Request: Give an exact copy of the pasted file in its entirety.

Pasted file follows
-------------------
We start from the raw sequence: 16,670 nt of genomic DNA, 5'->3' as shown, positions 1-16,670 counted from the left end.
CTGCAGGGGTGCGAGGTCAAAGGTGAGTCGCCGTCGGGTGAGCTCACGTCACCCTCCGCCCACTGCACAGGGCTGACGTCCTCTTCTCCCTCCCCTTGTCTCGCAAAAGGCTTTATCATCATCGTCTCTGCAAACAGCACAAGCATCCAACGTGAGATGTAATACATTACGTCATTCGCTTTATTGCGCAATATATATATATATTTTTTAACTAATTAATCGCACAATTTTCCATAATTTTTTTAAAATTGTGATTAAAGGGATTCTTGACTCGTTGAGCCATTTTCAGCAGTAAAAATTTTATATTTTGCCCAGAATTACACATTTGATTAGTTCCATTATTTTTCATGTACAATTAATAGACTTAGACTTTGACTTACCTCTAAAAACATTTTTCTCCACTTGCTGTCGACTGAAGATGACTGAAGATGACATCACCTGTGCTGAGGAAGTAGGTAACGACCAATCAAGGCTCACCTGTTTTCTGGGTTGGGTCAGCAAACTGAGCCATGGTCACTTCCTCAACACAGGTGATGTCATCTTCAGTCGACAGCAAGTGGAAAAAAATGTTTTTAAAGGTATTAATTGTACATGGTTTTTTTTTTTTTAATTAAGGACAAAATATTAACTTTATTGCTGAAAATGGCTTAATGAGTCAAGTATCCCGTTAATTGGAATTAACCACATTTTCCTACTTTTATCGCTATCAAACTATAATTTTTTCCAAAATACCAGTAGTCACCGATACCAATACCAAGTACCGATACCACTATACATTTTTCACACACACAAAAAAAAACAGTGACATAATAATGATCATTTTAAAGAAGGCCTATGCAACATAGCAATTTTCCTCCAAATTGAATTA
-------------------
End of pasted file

We start from the raw sequence: 16,670 nt of genomic DNA, 5'->3' as shown, positions 1-16,670 counted from the left end.
CTGCAGGGGTGCGAGGTCAAAGGTGAGTCGCCGTCGGGTGAGCTCACGTCACCCTCCGCCCACTGCACAGGGCTGACGTCCTCTTCTCCCTCCCCTTGTCTCGCAAAAGGCTTTATCATCATCGTCTCTGCAAACAGCACAAGCATCCAACGTGAGATGTAATACATTACGTCATTCGCTTTATTGCGCAATATATATATATATTTTTTAACTAATTAATCGCACAATTTTCCATAATTTTTTTAAAATTGTGATTAAAGGGATTCTTGACTCGTTGAGCCATTTTCAGCAGTAAAAATTTTATATTTTGCCCAGAATTACACATTTGATTAGTTCCATTATTTTTCATGTACAATTAATAGACTTAGACTTTGACTTACCTCTAAAAACATTTTTCTCCACTTGCTGTCGACTGAAGATGACTGAAGATGACATCACCTGTGCTGAGGAAGTAGGTAACGACCAATCAAGGCTCACCTGTTTTCTGGGTTGGGTCAGCAAACTGAGCCATGGTCACTTCCTCAACACAGGTGATGTCATCTTCAGTCGACAGCAAGTGGAAAAAAATGTTTTTAAAGGTATTAATTGTACATGGTTTTTTTTTTTTTAATTAAGGACAAAATATTAACTTTATTGCTGAAAATGGCTTAATGAGTCAAGTATCCCGTTAATTGGAATTAACCACATTTTCCTACTTTTATCGCTATCAAACTATAATTTTTTCCAAAATACCAGTAGTCACCGATACCAATACCAAGTACCGATACCACTATACATTTTTCACACACACAAAAAAAAACAGTGACATAATAATGATCATTTTAAAGAAGGCCTATGCAACATAGCAATTTTCCTCCAAATTGAATTA